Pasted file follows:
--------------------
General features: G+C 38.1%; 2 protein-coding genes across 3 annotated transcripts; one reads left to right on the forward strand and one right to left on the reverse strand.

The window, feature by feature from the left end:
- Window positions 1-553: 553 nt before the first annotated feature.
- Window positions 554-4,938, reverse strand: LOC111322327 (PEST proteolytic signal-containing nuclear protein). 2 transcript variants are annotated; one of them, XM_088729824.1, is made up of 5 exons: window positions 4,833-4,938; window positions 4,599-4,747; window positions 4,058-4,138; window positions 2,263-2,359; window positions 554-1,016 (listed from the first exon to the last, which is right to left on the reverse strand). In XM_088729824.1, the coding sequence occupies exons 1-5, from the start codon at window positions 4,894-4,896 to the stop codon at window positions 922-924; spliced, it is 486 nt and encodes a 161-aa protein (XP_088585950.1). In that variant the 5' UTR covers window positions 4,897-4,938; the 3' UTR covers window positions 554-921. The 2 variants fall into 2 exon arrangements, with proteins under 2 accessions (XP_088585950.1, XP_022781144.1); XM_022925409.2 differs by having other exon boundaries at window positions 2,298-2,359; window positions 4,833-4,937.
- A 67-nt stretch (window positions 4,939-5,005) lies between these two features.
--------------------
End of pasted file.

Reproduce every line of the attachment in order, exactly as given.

General features: G+C 38.1%; 2 protein-coding genes across 3 annotated transcripts; one reads left to right on the forward strand and one right to left on the reverse strand.

The window, feature by feature from the left end:
- Window positions 1-553: 553 nt before the first annotated feature.
- Window positions 554-4,938, reverse strand: LOC111322327 (PEST proteolytic signal-containing nuclear protein). 2 transcript variants are annotated; one of them, XM_088729824.1, is made up of 5 exons: window positions 4,833-4,938; window positions 4,599-4,747; window positions 4,058-4,138; window positions 2,263-2,359; window positions 554-1,016 (listed from the first exon to the last, which is right to left on the reverse strand). In XM_088729824.1, the coding sequence occupies exons 1-5, from the start codon at window positions 4,894-4,896 to the stop codon at window positions 922-924; spliced, it is 486 nt and encodes a 161-aa protein (XP_088585950.1). In that variant the 5' UTR covers window positions 4,897-4,938; the 3' UTR covers window positions 554-921. The 2 variants fall into 2 exon arrangements, with proteins under 2 accessions (XP_088585950.1, XP_022781144.1); XM_022925409.2 differs by having other exon boundaries at window positions 2,298-2,359; window positions 4,833-4,937.
- A 67-nt stretch (window positions 4,939-5,005) lies between these two features.